The business case for inclusiveness
By Jennifer Findlay.
American essayist Ralph Waldo Emerson once said, “Doing well is the result of doing good. That is what capitalism is all about.”
For Greg Cruson, general manager of Dutch Industries near Regina, the nexus of that equation can be found in the company’s policy toward inclusiveness.
The agricultural equipment manufacturer has hired several workers with intellectual disabilities over the years — not only to the benefit of the employee, but also to corporate morale and the overall bottom line.
“My grandfather was an immigrant from Holland, so coming from another country, he had a disability in the sense that he had to learn a new language and understand a new culture,” explains Cruson. “I can resonate with that experience. It’s always something we’ve felt important in our business.”
Recently, Dutch Industries brought on a disabled employee to pack bolts to include in global shipments. The result has been a dramatic decline in error rates — to virtual elimination — as well as improved customer satisfaction levels.
“Accuracy is very important in his position,” notes Cruson, “and he has a heightened sense of making sure things are correct. Attention to detail is a valued skill in any worker, so having an employee with a laser-like focus has benefits beyond measure.”
But to be successful, he adds, companies must implement a well-designed system to communicate to employees exactly what their goals and objectives are in a manner they can absorb. For example, if a worker has difficulty with reading comprehension, photos and videos can be a much more useful conduit to establish a common understanding.
According to the Conference Board of Canada, only one in five disabled workers require any special type of accommodation whatsoever. Of those, 65 per cent result in a direct cost of less than $500.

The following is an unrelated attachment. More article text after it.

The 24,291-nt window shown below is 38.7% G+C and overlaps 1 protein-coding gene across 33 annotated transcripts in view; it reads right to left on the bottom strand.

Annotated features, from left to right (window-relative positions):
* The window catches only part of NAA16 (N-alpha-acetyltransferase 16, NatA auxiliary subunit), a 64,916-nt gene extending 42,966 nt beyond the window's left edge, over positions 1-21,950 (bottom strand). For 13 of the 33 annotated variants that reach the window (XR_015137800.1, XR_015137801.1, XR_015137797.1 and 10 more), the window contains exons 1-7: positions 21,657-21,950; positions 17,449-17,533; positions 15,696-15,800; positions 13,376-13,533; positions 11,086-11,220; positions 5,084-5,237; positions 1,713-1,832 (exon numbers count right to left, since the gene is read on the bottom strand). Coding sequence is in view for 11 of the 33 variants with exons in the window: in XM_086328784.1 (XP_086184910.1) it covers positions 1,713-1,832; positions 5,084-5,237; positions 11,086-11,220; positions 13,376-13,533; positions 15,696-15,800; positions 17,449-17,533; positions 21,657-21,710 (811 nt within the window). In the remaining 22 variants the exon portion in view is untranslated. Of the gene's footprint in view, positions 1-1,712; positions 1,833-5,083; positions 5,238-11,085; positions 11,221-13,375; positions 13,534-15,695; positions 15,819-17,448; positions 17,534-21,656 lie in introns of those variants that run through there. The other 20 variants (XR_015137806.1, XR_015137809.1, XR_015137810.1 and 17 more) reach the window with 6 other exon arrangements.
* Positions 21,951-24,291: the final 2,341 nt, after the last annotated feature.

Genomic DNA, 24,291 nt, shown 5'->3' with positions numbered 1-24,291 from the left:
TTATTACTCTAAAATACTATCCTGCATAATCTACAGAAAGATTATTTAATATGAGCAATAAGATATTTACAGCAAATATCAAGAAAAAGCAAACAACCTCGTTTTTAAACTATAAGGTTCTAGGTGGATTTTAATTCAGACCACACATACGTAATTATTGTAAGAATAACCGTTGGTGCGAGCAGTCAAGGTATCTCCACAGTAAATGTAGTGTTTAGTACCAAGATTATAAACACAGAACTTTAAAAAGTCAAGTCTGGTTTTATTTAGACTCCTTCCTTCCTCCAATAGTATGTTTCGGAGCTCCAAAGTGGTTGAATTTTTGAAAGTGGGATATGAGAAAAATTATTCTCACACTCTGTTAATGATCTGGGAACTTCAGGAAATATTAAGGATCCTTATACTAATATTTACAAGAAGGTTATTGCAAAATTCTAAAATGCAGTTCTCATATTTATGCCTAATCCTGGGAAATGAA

In the case of this particular employee, the only necessary accommodation was to ensure co-workers were aware of how his disability manifests and what to do about it.
“If you recognize everyone has something to contribute, that makes it much more clear what you can do,” says Cruson. “We expect no less of him than any other employee. They become part of the team, and we create value for customers. It’s not a handout — it’s real employment.”
Few leaders appreciate this sentiment more than Audra Penner, the president and chief executive officer of Winnipeg-based ImagineAbility Inc.
The organization runs a day program for adults living with disabilities, assisting more than 200 individuals to find and retain employment in a variety of contract manufacturing, assembly, and packaging environments, including with such clients as Boeing Canada and Kitchen Craft.
“Manufacturing is an ideal sector for the inclusion of persons with disabilities,” says Penner. “We focus a lot on continuous improvement and lean principles — especially visual management. It really helps with our processes and enables people to do more.”
Just like any other new hire, Penner is adamant it’s all about finding the right match.
With roughly four million disabled Canadians of working-age, success requires patience and an investment in time to find the right people — and resources. Job coaches for disabled workers are a popular tool for more seamless integration and forging better communication channels with supervisors.
“Once a person with a disability is employed with a company, that person tends to stay,” says Penner. They’re very loyal, and they want to stay with you.”
Data published by Ready, Willing & Able — a national partnership between the Canadian Association for Community Living, the Canadian Autism Spectrum Disorders Alliance, and their member entities — shows the average annual turnover rate for workers across all industries hovers just under 50 per cent. The turnover rate for employees with intellectual disabilities, meanwhile, is a meager seven per cent.
That translates into good social practice and good business.
As for Cruson, who was recognized with the 2016 Saskatchewan Association of Rehabilitation Centres Employer of Excellence award, his best advice: Start slow, but don’t hesitate to jump in with both feet.
“We identified early on six or seven locations in our plant where a person with a disability could work,” he explains. “It’s been a really good thing for our business, from both a financial perspective and a human one.
“It’s worked out well because it advances the skills of all involved. It might be someone’s first job, yet it’s much more than that. It really is a catalyst for change.”